The Washington Post is reporting that the US Customs and Border Protection agency is seizing and copying cell phone, tablet, and computer data from “as many as” 10,000 phones per year, including an unspecified number of American citizens. This is done without a warrant, because “…courts have long granted an exception to border authorities, allowing them to search people’s devices without a warrant or suspicion of a crime.”
CBP’s inspection of people’s phones, laptops, tablets and other electronic devices as they enter the country has long been a controversial practice that the agency has defended as a low-impact way to pursue possible security threats and determine an individual’s “intentions upon entry” into the U.S. But the revelation that thousands of agents have access to a searchable database without public oversight is a new development in what privacy advocates and some lawmakers warn could be an infringement of Americans’ Fourth Amendment rights against unreasonable searches and seizures.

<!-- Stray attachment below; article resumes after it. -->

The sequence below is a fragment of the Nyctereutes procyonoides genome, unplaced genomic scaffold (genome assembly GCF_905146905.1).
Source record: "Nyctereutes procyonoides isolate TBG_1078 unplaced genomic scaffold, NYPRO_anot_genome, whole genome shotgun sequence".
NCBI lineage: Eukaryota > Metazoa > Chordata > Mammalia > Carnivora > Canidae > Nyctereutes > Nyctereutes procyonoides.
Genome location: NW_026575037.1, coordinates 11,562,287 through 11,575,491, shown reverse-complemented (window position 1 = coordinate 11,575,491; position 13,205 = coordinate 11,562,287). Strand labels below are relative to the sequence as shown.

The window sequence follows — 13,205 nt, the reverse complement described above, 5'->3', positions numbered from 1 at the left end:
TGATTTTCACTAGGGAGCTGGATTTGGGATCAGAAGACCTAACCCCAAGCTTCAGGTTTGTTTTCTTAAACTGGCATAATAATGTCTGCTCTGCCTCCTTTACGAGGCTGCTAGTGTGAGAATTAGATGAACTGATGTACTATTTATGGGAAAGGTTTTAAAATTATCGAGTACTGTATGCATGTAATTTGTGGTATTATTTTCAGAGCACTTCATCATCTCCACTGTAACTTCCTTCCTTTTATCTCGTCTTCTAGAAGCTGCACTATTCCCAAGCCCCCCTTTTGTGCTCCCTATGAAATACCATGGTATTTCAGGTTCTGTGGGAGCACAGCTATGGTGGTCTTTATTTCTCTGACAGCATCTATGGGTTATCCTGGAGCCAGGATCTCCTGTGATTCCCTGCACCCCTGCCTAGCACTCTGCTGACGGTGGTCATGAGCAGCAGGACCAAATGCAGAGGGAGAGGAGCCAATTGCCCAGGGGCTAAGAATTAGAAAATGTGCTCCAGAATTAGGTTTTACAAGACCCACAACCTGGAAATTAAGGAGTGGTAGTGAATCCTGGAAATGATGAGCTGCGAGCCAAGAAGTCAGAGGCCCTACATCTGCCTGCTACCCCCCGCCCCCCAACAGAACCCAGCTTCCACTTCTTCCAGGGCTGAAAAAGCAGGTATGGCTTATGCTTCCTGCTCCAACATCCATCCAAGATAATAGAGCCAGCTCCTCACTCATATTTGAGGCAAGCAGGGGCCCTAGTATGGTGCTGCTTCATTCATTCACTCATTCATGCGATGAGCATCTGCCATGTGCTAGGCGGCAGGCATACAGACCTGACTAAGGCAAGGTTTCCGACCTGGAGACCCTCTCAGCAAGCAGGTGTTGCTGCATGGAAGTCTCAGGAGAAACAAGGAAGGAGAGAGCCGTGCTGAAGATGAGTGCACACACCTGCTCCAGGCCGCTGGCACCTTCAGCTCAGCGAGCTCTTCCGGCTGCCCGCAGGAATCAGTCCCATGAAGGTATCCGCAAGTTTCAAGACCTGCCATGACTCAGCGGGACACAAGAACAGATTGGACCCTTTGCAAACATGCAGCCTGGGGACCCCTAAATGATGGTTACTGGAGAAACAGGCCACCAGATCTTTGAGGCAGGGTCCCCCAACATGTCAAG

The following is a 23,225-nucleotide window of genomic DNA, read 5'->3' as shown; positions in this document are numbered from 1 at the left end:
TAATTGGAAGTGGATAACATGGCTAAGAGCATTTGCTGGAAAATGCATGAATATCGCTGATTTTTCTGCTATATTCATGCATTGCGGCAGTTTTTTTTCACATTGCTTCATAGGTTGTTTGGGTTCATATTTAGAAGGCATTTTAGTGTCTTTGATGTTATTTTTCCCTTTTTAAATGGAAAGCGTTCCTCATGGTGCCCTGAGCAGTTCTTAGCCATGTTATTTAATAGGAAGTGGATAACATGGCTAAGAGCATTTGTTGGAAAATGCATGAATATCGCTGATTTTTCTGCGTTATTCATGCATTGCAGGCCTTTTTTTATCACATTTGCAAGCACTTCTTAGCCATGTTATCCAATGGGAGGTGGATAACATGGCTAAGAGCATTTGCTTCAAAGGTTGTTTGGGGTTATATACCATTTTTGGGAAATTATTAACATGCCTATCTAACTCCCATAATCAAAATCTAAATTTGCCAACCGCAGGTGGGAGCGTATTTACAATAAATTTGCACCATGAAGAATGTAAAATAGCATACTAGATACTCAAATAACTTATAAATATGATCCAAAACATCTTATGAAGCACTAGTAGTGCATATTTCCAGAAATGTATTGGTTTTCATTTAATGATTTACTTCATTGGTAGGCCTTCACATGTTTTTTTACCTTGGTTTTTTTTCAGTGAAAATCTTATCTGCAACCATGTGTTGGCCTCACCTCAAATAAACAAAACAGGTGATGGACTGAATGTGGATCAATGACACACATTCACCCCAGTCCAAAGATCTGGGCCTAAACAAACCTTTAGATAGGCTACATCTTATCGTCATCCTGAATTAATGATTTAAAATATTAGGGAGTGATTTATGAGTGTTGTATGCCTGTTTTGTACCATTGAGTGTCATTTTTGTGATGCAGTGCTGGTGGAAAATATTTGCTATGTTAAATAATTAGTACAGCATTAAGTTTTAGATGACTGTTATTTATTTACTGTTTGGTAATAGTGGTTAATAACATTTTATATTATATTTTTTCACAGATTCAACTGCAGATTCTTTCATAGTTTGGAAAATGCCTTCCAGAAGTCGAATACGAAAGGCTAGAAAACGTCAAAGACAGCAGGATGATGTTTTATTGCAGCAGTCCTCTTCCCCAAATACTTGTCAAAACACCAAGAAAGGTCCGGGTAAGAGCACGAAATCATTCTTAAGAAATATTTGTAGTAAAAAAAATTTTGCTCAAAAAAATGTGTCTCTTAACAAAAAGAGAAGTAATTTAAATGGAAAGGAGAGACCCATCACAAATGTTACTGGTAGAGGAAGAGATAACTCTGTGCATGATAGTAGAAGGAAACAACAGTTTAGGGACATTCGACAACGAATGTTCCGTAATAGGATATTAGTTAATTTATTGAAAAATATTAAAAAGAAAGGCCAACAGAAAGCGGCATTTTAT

CBP conducted roughly 37,000 searches of travelers’ devices in the 12 months ending in October 2021, according to agency data, and more than 179 million people traveled that year through U.S. ports of entry.